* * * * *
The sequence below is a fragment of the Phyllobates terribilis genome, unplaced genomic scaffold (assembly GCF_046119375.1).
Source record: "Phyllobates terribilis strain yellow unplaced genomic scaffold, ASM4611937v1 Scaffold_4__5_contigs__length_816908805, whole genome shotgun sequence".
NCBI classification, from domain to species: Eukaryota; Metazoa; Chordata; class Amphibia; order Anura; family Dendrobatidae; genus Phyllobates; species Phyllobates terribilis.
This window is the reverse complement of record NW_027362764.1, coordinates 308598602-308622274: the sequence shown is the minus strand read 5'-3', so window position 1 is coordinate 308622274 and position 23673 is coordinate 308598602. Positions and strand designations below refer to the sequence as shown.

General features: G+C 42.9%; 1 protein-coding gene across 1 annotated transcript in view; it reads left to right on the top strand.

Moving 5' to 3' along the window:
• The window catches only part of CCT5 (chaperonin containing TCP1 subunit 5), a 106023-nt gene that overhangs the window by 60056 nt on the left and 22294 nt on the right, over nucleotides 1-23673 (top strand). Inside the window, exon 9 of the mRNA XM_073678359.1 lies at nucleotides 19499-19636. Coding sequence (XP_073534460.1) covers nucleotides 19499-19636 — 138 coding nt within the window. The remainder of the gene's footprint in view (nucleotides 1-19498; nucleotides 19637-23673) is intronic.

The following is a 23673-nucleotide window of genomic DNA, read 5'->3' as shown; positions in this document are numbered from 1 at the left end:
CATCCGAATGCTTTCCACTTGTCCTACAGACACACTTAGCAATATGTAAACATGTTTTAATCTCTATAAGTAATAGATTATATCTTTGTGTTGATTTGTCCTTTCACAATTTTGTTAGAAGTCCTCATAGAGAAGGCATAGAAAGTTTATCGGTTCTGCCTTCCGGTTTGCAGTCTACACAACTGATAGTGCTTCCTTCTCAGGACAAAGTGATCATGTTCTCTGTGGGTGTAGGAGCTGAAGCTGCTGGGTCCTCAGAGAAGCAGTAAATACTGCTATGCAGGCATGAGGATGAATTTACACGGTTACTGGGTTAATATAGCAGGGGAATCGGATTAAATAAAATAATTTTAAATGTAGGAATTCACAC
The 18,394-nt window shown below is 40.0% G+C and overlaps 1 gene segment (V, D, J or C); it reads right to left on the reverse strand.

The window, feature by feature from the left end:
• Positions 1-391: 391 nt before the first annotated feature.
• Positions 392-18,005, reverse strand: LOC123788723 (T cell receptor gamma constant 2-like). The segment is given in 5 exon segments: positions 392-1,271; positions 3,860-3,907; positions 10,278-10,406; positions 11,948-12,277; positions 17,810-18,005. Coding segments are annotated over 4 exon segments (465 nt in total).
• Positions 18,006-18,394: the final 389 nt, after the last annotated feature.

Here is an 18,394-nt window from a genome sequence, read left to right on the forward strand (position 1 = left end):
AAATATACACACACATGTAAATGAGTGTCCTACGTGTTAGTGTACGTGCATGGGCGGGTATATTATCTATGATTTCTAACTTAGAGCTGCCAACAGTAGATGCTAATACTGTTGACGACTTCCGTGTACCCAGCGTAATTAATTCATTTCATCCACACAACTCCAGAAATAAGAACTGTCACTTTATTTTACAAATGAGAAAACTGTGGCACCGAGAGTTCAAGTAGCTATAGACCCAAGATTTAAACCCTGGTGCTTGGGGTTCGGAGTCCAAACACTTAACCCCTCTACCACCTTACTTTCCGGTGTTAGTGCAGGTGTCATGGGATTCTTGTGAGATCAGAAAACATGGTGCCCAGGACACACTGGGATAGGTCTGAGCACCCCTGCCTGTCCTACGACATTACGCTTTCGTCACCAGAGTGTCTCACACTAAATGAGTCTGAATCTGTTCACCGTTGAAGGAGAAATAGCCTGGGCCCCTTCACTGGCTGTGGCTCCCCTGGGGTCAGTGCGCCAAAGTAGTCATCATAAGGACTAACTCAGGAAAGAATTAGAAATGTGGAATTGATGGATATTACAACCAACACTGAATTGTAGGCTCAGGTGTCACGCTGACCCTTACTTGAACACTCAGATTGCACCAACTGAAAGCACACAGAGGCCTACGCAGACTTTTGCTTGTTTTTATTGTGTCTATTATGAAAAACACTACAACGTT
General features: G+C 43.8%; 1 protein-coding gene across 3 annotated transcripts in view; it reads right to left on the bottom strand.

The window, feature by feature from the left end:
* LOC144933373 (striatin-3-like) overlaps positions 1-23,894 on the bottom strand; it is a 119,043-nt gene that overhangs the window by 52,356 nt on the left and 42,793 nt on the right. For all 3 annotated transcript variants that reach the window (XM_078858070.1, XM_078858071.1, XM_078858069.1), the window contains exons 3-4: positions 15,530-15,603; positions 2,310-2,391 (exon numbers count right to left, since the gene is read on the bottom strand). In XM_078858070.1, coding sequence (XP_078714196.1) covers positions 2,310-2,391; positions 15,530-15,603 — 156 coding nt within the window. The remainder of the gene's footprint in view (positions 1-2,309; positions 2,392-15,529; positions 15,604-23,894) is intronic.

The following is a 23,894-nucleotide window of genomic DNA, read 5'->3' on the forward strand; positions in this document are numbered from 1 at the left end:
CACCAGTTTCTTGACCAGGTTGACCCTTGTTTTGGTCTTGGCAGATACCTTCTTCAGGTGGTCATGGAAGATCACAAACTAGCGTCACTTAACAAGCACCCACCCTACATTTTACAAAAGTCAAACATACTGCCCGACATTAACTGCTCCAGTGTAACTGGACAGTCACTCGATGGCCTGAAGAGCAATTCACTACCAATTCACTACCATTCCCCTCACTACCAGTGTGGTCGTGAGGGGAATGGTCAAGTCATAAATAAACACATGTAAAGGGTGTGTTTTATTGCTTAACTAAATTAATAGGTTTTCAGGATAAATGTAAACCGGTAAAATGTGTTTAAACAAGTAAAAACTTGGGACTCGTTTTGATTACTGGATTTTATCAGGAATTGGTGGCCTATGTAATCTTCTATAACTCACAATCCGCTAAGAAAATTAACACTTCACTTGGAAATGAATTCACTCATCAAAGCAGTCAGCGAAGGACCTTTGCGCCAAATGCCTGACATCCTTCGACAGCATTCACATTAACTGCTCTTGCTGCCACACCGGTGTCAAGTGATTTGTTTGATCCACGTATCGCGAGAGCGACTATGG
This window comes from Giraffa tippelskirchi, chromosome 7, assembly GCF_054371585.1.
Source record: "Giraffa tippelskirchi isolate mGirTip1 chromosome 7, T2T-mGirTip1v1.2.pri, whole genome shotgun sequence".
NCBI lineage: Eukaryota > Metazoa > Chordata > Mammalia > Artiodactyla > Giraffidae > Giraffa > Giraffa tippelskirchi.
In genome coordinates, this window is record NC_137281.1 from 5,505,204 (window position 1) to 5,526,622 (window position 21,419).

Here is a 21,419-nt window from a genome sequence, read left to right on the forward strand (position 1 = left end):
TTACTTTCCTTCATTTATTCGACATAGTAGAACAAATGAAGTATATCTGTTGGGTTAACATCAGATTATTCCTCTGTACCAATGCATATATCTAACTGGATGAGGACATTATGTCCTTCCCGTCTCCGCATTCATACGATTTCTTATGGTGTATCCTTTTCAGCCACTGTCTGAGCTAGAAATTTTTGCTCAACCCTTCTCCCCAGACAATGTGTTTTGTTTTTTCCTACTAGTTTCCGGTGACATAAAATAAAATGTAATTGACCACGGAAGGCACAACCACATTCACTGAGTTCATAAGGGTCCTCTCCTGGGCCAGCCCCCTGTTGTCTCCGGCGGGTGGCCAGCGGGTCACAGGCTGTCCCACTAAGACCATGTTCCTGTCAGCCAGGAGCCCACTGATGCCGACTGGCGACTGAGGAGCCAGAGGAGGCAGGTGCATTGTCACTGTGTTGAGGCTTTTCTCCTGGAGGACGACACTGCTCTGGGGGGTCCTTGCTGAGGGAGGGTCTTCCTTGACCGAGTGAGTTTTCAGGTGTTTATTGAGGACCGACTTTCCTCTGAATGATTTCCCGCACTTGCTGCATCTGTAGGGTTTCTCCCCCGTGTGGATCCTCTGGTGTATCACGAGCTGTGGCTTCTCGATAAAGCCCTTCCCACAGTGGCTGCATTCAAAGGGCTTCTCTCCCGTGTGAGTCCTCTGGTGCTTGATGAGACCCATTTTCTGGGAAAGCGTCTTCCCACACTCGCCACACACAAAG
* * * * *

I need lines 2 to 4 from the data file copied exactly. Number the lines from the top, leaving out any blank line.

Source record: "Phyllobates terribilis strain yellow unplaced genomic scaffold, ASM4611937v1 Scaffold_4__5_contigs__length_816908805, whole genome shotgun sequence".
NCBI classification, from domain to species: Eukaryota; Metazoa; Chordata; class Amphibia; order Anura; family Dendrobatidae; genus Phyllobates; species Phyllobates terribilis.
This window is the reverse complement of record NW_027362764.1, coordinates 308598602-308622274: the sequence shown is the minus strand read 5'-3', so window position 1 is coordinate 308622274 and position 23673 is coordinate 308598602. Positions and strand designations below refer to the sequence as shown.